There are many different ways to brew a cup of coffee from the comforts of your own home, but are the French press, pour-over, and percolator off-limits when you want to enjoy a bit of the great outdoors?
Thankfully, it’s possible - and even easy - to brew coffee that suits the grandeur of your surroundings on a camping trip or backpacking trip. Read this guide to find out how to make coffee camping and the best coffee gear to use to do it.
Essential Rules For Making Coffee When Camping
Choose The Best Coffee Beans
Hikers, campers, and backpackers need a robust coffee to match the fresh air and backcountry vistas. But, for an uplifting morning cup of coffee, you need quality beans.
If you’re trying to maximize caffeine content per bean and keep your pack weight down, find a nice robusta. Budget-conscious drinkers typically opt for arabica beans because they’re often less expensive way to make coffee while camping.
Wait Until Brewing To Grind Them
You might shake your head when we suggest bringing a coffee grinder in your pack for - particularly you ultralight backpackers out there. Trust us; it's worth it for the significant flavor boost when you brew camp coffee.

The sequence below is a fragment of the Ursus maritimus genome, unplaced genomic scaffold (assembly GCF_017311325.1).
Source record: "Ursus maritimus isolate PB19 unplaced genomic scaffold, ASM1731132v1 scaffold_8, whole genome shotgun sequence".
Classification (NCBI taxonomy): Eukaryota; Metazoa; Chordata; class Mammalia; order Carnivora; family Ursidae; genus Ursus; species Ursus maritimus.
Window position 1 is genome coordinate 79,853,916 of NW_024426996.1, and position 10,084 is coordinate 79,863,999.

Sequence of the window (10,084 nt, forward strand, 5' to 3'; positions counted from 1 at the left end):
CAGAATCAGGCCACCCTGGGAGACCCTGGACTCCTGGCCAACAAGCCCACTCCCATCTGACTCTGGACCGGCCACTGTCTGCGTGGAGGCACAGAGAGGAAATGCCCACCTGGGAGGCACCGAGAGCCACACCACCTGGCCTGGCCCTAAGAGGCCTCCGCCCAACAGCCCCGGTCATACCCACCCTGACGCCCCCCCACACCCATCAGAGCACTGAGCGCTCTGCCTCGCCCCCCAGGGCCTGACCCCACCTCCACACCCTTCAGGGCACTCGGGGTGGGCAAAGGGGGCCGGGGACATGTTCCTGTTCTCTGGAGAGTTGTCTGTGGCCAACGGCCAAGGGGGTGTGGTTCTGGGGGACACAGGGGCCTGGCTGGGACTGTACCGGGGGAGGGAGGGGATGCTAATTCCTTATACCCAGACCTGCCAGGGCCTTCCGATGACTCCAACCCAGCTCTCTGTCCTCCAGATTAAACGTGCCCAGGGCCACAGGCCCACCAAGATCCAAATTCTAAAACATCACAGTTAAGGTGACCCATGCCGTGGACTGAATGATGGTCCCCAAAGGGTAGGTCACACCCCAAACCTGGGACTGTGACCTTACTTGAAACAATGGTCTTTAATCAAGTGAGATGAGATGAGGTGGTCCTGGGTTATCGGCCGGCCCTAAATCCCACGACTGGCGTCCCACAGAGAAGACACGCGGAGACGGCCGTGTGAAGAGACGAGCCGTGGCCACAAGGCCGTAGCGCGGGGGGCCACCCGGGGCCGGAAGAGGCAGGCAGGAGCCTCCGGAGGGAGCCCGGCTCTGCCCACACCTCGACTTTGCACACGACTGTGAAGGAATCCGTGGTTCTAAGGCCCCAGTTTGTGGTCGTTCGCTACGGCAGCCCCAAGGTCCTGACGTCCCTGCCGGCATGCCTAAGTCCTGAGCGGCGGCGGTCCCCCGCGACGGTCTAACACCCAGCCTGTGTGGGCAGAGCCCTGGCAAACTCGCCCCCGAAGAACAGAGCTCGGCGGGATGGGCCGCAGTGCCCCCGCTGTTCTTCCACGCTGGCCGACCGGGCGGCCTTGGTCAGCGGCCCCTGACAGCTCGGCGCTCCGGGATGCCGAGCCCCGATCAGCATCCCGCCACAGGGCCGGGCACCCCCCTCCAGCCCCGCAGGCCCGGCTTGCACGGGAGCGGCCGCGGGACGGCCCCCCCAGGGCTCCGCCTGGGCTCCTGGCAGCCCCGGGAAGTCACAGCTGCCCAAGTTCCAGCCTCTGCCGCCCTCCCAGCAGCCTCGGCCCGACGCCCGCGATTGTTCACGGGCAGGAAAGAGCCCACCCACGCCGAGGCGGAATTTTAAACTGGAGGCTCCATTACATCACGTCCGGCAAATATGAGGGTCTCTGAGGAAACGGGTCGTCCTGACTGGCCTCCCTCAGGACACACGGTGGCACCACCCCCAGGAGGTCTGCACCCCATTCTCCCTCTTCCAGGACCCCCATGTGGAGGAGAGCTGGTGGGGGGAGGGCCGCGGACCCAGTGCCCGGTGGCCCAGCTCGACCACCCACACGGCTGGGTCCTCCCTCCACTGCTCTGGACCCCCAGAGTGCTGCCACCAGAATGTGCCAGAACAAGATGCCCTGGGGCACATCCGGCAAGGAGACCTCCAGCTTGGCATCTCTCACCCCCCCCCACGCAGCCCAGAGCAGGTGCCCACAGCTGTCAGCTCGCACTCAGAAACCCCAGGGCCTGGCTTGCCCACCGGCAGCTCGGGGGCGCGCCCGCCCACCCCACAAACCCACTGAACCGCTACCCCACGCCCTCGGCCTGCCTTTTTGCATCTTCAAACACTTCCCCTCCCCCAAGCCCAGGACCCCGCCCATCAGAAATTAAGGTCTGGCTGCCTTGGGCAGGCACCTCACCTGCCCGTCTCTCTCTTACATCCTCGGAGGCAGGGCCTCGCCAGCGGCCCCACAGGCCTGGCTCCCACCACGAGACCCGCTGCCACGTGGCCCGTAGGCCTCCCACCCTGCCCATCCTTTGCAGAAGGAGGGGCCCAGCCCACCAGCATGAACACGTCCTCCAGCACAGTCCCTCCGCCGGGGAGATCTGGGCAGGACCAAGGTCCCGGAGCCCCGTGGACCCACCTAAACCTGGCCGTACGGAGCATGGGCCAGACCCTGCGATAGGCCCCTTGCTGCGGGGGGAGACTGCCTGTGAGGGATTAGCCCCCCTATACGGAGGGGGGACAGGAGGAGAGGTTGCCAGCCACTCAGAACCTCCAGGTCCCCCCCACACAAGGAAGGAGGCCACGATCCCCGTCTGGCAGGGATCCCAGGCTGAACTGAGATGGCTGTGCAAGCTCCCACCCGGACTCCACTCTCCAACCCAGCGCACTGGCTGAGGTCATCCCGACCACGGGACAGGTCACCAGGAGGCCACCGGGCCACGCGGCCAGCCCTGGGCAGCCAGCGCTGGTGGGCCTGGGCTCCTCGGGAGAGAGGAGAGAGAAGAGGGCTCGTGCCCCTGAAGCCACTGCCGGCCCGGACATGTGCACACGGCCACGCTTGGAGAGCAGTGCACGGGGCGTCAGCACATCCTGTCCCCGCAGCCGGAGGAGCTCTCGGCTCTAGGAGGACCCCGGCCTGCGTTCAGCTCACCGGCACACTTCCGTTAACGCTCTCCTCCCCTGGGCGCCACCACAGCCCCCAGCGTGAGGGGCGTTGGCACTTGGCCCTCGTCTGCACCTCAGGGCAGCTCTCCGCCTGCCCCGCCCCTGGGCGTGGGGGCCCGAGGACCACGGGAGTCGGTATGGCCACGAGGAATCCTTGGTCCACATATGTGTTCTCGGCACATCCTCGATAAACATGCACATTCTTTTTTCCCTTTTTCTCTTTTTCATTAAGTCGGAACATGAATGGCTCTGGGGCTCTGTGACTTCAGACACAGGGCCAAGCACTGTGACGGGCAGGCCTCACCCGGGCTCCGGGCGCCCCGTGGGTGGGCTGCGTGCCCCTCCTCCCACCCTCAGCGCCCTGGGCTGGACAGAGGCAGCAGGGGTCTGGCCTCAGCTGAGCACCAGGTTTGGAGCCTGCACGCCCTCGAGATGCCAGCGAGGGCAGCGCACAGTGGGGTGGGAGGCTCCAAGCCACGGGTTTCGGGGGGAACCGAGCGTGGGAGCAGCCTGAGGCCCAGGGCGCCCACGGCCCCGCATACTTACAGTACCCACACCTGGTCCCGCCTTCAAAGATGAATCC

Car campers and others heading to the backcountry with more than 10 pounds on their back should have no issue throwing a small hand coffee grinder in with their other gear for making camp coffee.
Reach The Right Water Temperature
Even when you’re making cowboy coffee, Swedish kokkaffe, or Vietnamese egg coffee, boiling the grounds will scorch them and make them taste bitter. According to the National Coffee Association, boiling water should be between 195° and 205° Farhenheit to fully extract flavor from pre ground coffee beans.
That’s slightly beneath the temperature you boil water at sea level for brewing coffee. If you’re at higher altitudes, the boiling point may be lower. In any case, what you’re aiming for when you boil water is a few bubbles just before boiling rather than an aggressive bubbly boil.
Prepare Everything Before Leaving
Consider where you’ll be making your coffee. Do you need to bring water or a water filter? What about your power source? If you’re using a more labor-intensive brewing process like a pour-over or French press, make it easier on yourself by packing your materials so they’re ready to rock.